Distinction
by Get a Life on Sat 28th Jan 2006 19:51 UTC
Get a Life
Member since:
2006-01-01

As Vista has been scaled back in functionality with time, parts of it were 'vaporware' whereas Vista exists and thus is not. There's probably a number of you legitimately and illegitimately running the beta.

Reply Score: 1

Vapor? Right...
by DigitalAxis on Sat 28th Jan 2006 23:17 UTC
DigitalAxis
Member since:
2005-08-28

If "not living up to expectations" and "Not reinventing the wheel a completely new way" are what constitutes vaporware, then haven't all versions of Windows, GNU/Linux, UNIX and Mac OS been vaporware?

While I'm not sure Vista is really going to turn out to be that much better than XP in either looks or the retooled backends, saying it's vaporware because Microsoft has pushed their normal delays and cutbacks to amazing levels is... well, silly. Yeah, it's not released but they do have something to show for it.

Reply Score: 1

RE: Vapor? Right...
by Windows Sucks on Mon 30th Jan 2006 13:12 UTC in reply to "Vapor? Right..."
Windows Sucks Member since:
2005-11-10

Please, everything Apple promised in their OS they have delivered and then some.

When 10 came out they let us know "Hey this is just a foundation for people who want to see what the new OS is all about, it's not complete and we have a LONG way to go" Now in 10.4 you have a robust OS with tons of cool features (That people actually use)

MS on the other had brags, and boasts that they will have this, that and the other in their products, but all they have ever brought to the table is bells and whistles! No meat!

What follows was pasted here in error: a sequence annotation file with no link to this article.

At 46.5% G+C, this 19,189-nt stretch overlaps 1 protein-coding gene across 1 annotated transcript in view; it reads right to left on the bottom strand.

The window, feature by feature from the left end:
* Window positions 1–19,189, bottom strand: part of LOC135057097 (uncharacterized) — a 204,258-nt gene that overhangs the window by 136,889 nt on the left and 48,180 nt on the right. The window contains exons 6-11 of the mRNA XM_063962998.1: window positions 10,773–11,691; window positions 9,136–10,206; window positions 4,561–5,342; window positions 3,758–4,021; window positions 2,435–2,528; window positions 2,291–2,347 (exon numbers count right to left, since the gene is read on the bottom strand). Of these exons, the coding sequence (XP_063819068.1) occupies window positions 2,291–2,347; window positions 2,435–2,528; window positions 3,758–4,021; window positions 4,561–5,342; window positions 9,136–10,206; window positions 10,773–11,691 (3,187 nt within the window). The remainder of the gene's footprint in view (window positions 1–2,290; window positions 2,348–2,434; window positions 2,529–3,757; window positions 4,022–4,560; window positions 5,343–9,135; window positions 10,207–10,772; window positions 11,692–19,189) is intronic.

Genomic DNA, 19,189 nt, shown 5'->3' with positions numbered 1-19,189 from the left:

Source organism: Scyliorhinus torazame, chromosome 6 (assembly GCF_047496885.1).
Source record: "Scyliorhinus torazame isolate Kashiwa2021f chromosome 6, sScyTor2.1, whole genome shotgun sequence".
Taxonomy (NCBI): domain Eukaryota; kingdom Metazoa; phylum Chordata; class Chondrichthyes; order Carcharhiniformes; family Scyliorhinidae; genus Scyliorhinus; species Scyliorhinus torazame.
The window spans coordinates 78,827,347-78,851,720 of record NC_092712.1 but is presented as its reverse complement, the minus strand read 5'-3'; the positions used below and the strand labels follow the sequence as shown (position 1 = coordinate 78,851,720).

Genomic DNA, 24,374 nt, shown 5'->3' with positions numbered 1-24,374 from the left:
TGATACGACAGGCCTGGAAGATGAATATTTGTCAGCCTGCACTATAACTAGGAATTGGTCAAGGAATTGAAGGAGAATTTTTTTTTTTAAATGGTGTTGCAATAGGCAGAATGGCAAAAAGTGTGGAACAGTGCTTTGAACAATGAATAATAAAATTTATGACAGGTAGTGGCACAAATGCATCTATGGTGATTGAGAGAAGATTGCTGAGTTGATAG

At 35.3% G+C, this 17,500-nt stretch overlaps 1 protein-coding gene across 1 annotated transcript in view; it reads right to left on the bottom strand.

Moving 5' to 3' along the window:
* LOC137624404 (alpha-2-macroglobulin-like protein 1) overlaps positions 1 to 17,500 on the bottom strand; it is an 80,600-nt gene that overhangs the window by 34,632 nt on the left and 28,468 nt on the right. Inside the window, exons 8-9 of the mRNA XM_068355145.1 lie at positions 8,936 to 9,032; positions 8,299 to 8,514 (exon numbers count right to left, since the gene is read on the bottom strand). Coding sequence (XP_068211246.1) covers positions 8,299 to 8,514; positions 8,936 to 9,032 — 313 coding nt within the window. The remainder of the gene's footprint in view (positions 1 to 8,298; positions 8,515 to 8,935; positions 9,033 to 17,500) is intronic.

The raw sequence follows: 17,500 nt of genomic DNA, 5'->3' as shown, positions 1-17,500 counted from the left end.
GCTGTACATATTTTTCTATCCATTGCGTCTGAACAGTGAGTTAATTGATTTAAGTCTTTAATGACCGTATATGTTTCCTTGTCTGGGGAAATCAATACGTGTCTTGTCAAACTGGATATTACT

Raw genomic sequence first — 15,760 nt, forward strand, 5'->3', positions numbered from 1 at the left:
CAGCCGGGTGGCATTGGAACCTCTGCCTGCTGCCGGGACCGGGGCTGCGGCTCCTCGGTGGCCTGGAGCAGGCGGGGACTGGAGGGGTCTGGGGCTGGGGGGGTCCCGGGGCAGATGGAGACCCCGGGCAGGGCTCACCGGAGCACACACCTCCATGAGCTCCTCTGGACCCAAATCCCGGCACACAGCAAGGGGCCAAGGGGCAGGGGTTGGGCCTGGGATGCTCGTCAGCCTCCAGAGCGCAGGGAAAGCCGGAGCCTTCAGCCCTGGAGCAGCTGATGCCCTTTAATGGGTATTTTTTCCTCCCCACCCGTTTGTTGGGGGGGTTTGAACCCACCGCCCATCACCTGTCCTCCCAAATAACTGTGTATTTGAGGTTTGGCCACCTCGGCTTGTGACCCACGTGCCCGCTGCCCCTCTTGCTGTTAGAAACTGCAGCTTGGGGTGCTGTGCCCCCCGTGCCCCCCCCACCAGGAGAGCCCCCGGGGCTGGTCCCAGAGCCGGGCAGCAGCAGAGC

The UI sucks compared to Mac OS? What's up with that? And to even get close to the Mac OS UI in Vista you will have to buy a video card as powerful as some peoples whole PC. LOL!

MS has and always will be a marketing machine, they will never, ever out innovate any other software company! They will just continue to out sell people by using great marketing tactics!

When you have to take features of your new product and back port them to your old product there is a BIG problem. (And I am not talking about IE 7)

Reply Score: 1

RE[2]: Vapor? Right...
by sappyvcv on Mon 30th Jan 2006 13:40 UTC in reply to "RE: Vapor? Right..."
sappyvcv Member since:
2005-07-06

"When 10 came out they let us know "Hey this is just a foundation for people who want to see what the new OS is all about, it's not complete and we have a LONG way to go" Now in 10.4 you have a robust OS with tons of cool features (That people actually use)"

Oh yeah, I'm sure thats what Steve Jobs was saying when introducing it...

"MS on the other had brags, and boasts that they will have this, that and the other in their products, but all they have ever brought to the table is bells and whistles! No meat!"

"No Meat", and thus you have gone ahead and done the work for me of proving you as either a troll or a zealot.

"The UI sucks compared to Mac OS? What's up with that? And to even get close to the Mac OS UI in Vista you will have to buy a video card as powerful as some peoples whole PC. LOL!"